My afternoon is more of the same, dealing with questions from cataloguers on various issues, doing some classification/binding decisions (as the books to be classified are building up and are now our priority task). We found 3 unsuppressed RDA records in the database so I spend some time tracking down where they came from (OCLC) and what was done to them by local cataloguers (not enough to make them not be RDA records any more). I then email the findings to other staff who are due to meet next week as part of our regular RDA meetings. When we met before Christmas, we decided to keep an eye on RDA records appearing from other sources and we are probably now at the point where we need to draft guidelines for staff on what to do with RDA records when copy cataloguing. This will be discussed next week. It’s good timing, in a way, as I’ve just done an introductory talk on the changes from AACR2 to RDA to all staff (and will be giving it again next week) so everyone should at least have a basic awareness of what we’re dealing with now.

Finally, I follow up with a colleague in another department about having an informal meeting to discuss the workflow and procedures we’ve been trialling and implementing in the  English Cataloguing department. This is a topic dear to my heart, so I draft some notes and print off some of our documentation and we agree a meeting for tomorrow afternoon. More about that tomorrow no doubt.


yum yum

It’s surprisingly hard to sum up a day’s work, especially with cataloguing where I feel I should explain more about what we do and why we do it. Hopefully I’ll do a better job tomorrow. However, I feel the Cambridge Librarian TeachMeet is a big enough achievement for me to think I’ve had A Good Day. Even if I had to do it without any Worcestershire sauce French Fries . And even if nobody delivered cake to me.


Content versus carrier

This is a little idea I’ve been mulling over for a while, since doing the Cambridge 23 Things over the summer. As a cataloguer, we do talk about “content vs carrier” (particularly in conversations about RDA) but this is looking at it in a slightly different way.

When I set up this blog, as part of 23 Things, I spent a quite ridiculous amount of time agonising over the choice of WordPress template, colour scheme and details of layout. I spent time admiring the design of other blogs and wondering how to create something as aesthetically pleasing. The only thing that took me more time and effort than the appearance of the blog was the blog name (which I am also not very happy with, but that’s another story…)

As 23 Things progressed, however, I realised that I was reading the majority of other people’s blog posts via RSS feeds using Google Reader. I was trying to keep up with all the posts on the all the blogs (slightly over-ambitious) so I often read quickly in the display screen of Google Reader, without ever clicking through to the blog itself. In fact, I frequently still do this. And reading in this way means that I don’t see any of that lovely formatting, beautiful layout and great design. I see only the content and I’m choosing to look at it through a different carrier.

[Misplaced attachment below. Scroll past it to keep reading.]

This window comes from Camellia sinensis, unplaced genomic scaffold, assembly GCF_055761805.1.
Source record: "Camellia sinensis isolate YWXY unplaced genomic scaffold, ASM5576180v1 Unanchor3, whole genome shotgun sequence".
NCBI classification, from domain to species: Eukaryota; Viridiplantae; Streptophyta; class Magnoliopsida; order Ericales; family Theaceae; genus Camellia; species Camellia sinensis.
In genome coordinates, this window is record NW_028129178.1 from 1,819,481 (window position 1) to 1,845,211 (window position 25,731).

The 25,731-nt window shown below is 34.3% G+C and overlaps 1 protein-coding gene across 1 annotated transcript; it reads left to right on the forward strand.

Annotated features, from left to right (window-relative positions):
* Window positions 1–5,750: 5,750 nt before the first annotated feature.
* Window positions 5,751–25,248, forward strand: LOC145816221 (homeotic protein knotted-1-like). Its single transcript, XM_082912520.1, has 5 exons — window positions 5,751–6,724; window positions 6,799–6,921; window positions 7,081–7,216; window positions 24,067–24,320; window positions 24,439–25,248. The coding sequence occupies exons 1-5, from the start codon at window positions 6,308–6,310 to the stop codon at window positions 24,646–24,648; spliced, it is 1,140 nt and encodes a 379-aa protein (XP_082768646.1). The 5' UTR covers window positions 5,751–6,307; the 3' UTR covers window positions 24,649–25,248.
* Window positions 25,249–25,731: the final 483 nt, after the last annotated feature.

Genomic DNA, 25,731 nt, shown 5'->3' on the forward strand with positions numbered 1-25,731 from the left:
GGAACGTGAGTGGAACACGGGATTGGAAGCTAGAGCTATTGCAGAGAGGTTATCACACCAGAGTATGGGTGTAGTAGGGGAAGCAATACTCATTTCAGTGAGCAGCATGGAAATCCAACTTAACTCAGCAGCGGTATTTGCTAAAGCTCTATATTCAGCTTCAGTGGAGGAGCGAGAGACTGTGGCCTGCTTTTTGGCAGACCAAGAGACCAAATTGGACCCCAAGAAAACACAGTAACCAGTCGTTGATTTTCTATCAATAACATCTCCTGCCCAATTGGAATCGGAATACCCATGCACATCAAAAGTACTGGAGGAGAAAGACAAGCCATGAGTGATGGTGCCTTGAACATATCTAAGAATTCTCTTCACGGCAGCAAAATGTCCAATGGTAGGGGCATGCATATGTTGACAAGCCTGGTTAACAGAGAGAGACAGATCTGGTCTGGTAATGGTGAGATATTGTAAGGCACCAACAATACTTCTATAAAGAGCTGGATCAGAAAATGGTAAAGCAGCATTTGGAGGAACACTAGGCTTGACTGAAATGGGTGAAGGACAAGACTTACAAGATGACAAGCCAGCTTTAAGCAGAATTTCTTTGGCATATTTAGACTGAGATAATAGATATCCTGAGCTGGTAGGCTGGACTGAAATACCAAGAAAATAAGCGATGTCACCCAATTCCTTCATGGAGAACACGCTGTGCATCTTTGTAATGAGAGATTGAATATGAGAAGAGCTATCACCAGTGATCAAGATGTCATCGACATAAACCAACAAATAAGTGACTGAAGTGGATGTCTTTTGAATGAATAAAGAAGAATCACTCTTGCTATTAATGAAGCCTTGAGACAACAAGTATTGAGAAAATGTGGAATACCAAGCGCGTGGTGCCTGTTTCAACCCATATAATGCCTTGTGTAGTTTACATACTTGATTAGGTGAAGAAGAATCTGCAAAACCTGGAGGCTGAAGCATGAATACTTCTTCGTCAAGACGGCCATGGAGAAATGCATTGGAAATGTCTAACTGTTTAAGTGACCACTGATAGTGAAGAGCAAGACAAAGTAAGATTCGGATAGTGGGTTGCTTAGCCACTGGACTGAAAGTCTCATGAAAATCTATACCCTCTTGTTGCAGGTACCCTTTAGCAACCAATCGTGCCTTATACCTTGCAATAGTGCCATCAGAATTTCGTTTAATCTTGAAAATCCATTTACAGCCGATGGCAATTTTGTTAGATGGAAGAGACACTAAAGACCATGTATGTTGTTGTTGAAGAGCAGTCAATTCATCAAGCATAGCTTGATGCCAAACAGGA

Reading blogs in Google Reader

This was good news for someone like me, whose design skills are limited – actually most people hardly ever need to look at the actual design of my blog and can read the content elsewhere, blissfully unaware that I’m aesthetically-challenged. However, this did make me think about catalogue records and cataloguing.

What do I mean? There is a stereotype that cataloguers spend their time carefully honing their “artisan-crafted” perfect catalogue records. Although this stereotype is outdated and no longer accurate, it does definitely have a recognisable basis in truth. As a cataloguer, I do spend time making my records look good when I can and I’m proud of them if I feel they are sparkly, shiny and perfect. There was a time when cataloguers could hope to have a lovely, neat, attractive, controllable catalogue. When I started cataloguing, about 12 years ago, it was worth this effort because the catalogue record that I produced was the final version that was viewed by other library staff and by users of our catalogue. We had a huge amount of control over what was seen and could make a final decision about how that record would look before we released it to the viewing public.

This started to change as we moved more and more towards large databases that collected records from a number of institutions and combined them in some way. This was happening way before 1998, I realise, but my personal experience came as I moved to a larger library which contributed to OCLC and RLIN (as was). Now, cataloguers often have little control over the view provided by their institution’s OPAC. And beyond the OPAC, there are now the various resource discovery tools which can put library catalogue records into a completely different environment from the one for which we originally created that record.